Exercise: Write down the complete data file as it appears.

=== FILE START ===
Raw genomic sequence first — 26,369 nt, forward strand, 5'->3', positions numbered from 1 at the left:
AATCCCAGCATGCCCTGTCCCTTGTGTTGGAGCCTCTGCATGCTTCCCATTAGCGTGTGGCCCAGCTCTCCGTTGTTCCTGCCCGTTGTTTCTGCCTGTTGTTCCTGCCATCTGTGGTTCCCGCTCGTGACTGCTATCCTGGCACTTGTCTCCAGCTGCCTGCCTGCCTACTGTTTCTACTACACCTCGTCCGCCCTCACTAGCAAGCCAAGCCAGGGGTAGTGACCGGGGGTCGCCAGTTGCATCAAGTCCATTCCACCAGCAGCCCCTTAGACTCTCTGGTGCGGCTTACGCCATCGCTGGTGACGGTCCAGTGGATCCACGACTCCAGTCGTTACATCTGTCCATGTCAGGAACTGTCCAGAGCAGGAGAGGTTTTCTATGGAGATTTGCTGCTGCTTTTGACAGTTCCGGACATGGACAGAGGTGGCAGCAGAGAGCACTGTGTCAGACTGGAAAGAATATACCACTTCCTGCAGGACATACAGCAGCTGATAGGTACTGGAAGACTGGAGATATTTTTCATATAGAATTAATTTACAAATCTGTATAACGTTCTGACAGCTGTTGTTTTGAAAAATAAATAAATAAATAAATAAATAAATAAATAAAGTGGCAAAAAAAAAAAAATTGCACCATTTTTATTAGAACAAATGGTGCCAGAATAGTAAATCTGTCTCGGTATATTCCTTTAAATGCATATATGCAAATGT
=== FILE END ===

Raw genomic sequence first — 26,369 nt, forward strand, 5'->3', positions numbered from 1 at the left:
AATCCCAGCATGCCCTGTCCCTTGTGTTGGAGCCTCTGCATGCTTCCCATTAGCGTGTGGCCCAGCTCTCCGTTGTTCCTGCCCGTTGTTTCTGCCTGTTGTTCCTGCCATCTGTGGTTCCCGCTCGTGACTGCTATCCTGGCACTTGTCTCCAGCTGCCTGCCTGCCTACTGTTTCTACTACACCTCGTCCGCCCTCACTAGCAAGCCAAGCCAGGGGTAGTGACCGGGGGTCGCCAGTTGCATCAAGTCCATTCCACCAGCAGCCCCTTAGACTCTCTGGTGCGGCTTACGCCATCGCTGGTGACGGTCCAGTGGATCCACGACTCCAGTCGTTACATCTGTCCATGTCAGGAACTGTCCAGAGCAGGAGAGGTTTTCTATGGAGATTTGCTGCTGCTTTTGACAGTTCCGGACATGGACAGAGGTGGCAGCAGAGAGCACTGTGTCAGACTGGAAAGAATATACCACTTCCTGCAGGACATACAGCAGCTGATAGGTACTGGAAGACTGGAGATATTTTTCATATAGAATTAATTTACAAATCTGTATAACGTTCTGACAGCTGTTGTTTTGAAAAATAAATAAATAAATAAATAAATAAATAAATAAAGTGGCAAAAAAAAAAAAATTGCACCATTTTTATTAGAACAAATGGTGCCAGAATAGTAAATCTGTCTCGGTATATTCCTTTAAATGCATATATGCAAATGT